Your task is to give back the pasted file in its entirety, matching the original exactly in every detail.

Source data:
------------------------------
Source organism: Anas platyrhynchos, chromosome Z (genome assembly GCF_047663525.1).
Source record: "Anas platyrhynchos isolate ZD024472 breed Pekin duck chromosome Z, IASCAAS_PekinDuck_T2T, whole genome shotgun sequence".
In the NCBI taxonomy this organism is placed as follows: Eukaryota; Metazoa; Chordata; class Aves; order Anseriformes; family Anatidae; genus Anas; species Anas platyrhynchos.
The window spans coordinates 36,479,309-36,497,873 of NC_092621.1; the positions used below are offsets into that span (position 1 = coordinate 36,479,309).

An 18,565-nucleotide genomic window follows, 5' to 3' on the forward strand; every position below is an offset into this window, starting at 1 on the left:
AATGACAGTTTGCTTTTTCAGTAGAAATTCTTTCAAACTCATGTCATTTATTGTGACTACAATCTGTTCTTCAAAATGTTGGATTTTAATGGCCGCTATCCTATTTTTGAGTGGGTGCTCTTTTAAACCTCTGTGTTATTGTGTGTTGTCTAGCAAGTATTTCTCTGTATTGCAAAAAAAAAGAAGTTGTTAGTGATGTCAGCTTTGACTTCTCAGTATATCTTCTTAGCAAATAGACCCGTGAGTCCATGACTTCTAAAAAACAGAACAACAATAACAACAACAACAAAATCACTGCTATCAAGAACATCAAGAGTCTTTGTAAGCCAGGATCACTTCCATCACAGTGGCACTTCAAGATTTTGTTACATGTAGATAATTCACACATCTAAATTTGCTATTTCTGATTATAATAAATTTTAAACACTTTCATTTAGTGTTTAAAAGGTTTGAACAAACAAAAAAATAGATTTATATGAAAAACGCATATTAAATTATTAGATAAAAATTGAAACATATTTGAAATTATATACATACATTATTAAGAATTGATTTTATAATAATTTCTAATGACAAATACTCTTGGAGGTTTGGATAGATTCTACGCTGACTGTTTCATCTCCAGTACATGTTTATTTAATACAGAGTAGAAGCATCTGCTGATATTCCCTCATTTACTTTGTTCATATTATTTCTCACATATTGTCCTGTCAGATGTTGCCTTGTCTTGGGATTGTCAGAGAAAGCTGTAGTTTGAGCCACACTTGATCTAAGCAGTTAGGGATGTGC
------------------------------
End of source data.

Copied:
Source organism: Anas platyrhynchos, chromosome Z (genome assembly GCF_047663525.1).
Source record: "Anas platyrhynchos isolate ZD024472 breed Pekin duck chromosome Z, IASCAAS_PekinDuck_T2T, whole genome shotgun sequence".
In the NCBI taxonomy this organism is placed as follows: Eukaryota; Metazoa; Chordata; class Aves; order Anseriformes; family Anatidae; genus Anas; species Anas platyrhynchos.
The window spans coordinates 36,479,309-36,497,873 of NC_092621.1; the positions used below are offsets into that span (position 1 = coordinate 36,479,309).

An 18,565-nucleotide genomic window follows, 5' to 3' on the forward strand; every position below is an offset into this window, starting at 1 on the left:
AATGACAGTTTGCTTTTTCAGTAGAAATTCTTTCAAACTCATGTCATTTATTGTGACTACAATCTGTTCTTCAAAATGTTGGATTTTAATGGCCGCTATCCTATTTTTGAGTGGGTGCTCTTTTAAACCTCTGTGTTATTGTGTGTTGTCTAGCAAGTATTTCTCTGTATTGCAAAAAAAAAGAAGTTGTTAGTGATGTCAGCTTTGACTTCTCAGTATATCTTCTTAGCAAATAGACCCGTGAGTCCATGACTTCTAAAAAACAGAACAACAATAACAACAACAACAAAATCACTGCTATCAAGAACATCAAGAGTCTTTGTAAGCCAGGATCACTTCCATCACAGTGGCACTTCAAGATTTTGTTACATGTAGATAATTCACACATCTAAATTTGCTATTTCTGATTATAATAAATTTTAAACACTTTCATTTAGTGTTTAAAAGGTTTGAACAAACAAAAAAATAGATTTATATGAAAAACGCATATTAAATTATTAGATAAAAATTGAAACATATTTGAAATTATATACATACATTATTAAGAATTGATTTTATAATAATTTCTAATGACAAATACTCTTGGAGGTTTGGATAGATTCTACGCTGACTGTTTCATCTCCAGTACATGTTTATTTAATACAGAGTAGAAGCATCTGCTGATATTCCCTCATTTACTTTGTTCATATTATTTCTCACATATTGTCCTGTCAGATGTTGCCTTGTCTTGGGATTGTCAGAGAAAGCTGTAGTTTGAGCCACACTTGATCTAAGCAGTTAGGGATGTGC